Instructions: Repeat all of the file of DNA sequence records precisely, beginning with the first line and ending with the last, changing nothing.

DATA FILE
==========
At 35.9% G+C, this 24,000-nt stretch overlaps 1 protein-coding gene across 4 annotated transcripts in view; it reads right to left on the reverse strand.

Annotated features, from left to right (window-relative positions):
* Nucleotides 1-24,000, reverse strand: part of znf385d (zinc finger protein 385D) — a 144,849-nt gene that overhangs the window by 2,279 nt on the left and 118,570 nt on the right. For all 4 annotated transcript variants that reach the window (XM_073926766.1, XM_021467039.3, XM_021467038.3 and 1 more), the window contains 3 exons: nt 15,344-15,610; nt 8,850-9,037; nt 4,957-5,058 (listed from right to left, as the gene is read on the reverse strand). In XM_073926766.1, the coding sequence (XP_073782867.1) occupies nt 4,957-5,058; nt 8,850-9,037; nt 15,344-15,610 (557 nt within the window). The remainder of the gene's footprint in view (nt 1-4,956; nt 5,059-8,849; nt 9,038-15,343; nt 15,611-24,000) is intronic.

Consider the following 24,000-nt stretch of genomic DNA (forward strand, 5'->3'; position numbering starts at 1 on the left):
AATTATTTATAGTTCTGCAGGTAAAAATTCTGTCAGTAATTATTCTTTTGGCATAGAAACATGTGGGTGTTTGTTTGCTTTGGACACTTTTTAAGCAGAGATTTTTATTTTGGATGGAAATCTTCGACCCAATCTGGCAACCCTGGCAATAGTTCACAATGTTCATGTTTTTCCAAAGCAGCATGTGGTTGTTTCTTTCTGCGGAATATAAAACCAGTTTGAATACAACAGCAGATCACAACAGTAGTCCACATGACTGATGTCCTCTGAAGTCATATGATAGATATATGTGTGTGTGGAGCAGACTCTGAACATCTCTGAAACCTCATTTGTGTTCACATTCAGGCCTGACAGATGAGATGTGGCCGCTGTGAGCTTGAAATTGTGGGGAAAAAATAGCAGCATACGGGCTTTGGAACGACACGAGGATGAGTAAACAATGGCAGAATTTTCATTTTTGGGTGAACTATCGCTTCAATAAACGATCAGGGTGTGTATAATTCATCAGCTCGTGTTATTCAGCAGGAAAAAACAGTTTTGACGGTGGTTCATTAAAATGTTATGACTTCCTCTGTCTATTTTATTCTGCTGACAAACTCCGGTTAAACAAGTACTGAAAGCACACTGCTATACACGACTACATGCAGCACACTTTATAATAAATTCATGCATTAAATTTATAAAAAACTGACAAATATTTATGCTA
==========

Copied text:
At 35.9% G+C, this 24,000-nt stretch overlaps 1 protein-coding gene across 4 annotated transcripts in view; it reads right to left on the reverse strand.

Annotated features, from left to right (window-relative positions):
* Nucleotides 1-24,000, reverse strand: part of znf385d (zinc finger protein 385D) — a 144,849-nt gene that overhangs the window by 2,279 nt on the left and 118,570 nt on the right. For all 4 annotated transcript variants that reach the window (XM_073926766.1, XM_021467039.3, XM_021467038.3 and 1 more), the window contains 3 exons: nt 15,344-15,610; nt 8,850-9,037; nt 4,957-5,058 (listed from right to left, as the gene is read on the reverse strand). In XM_073926766.1, the coding sequence (XP_073782867.1) occupies nt 4,957-5,058; nt 8,850-9,037; nt 15,344-15,610 (557 nt within the window). The remainder of the gene's footprint in view (nt 1-4,956; nt 5,059-8,849; nt 9,038-15,343; nt 15,611-24,000) is intronic.

Consider the following 24,000-nt stretch of genomic DNA (forward strand, 5'->3'; position numbering starts at 1 on the left):
AATTATTTATAGTTCTGCAGGTAAAAATTCTGTCAGTAATTATTCTTTTGGCATAGAAACATGTGGGTGTTTGTTTGCTTTGGACACTTTTTAAGCAGAGATTTTTATTTTGGATGGAAATCTTCGACCCAATCTGGCAACCCTGGCAATAGTTCACAATGTTCATGTTTTTCCAAAGCAGCATGTGGTTGTTTCTTTCTGCGGAATATAAAACCAGTTTGAATACAACAGCAGATCACAACAGTAGTCCACATGACTGATGTCCTCTGAAGTCATATGATAGATATATGTGTGTGTGGAGCAGACTCTGAACATCTCTGAAACCTCATTTGTGTTCACATTCAGGCCTGACAGATGAGATGTGGCCGCTGTGAGCTTGAAATTGTGGGGAAAAAATAGCAGCATACGGGCTTTGGAACGACACGAGGATGAGTAAACAATGGCAGAATTTTCATTTTTGGGTGAACTATCGCTTCAATAAACGATCAGGGTGTGTATAATTCATCAGCTCGTGTTATTCAGCAGGAAAAAACAGTTTTGACGGTGGTTCATTAAAATGTTATGACTTCCTCTGTCTATTTTATTCTGCTGACAAACTCCGGTTAAACAAGTACTGAAAGCACACTGCTATACACGACTACATGCAGCACACTTTATAATAAATTCATGCATTAAATTTATAAAAAACTGACAAATATTTATGCTA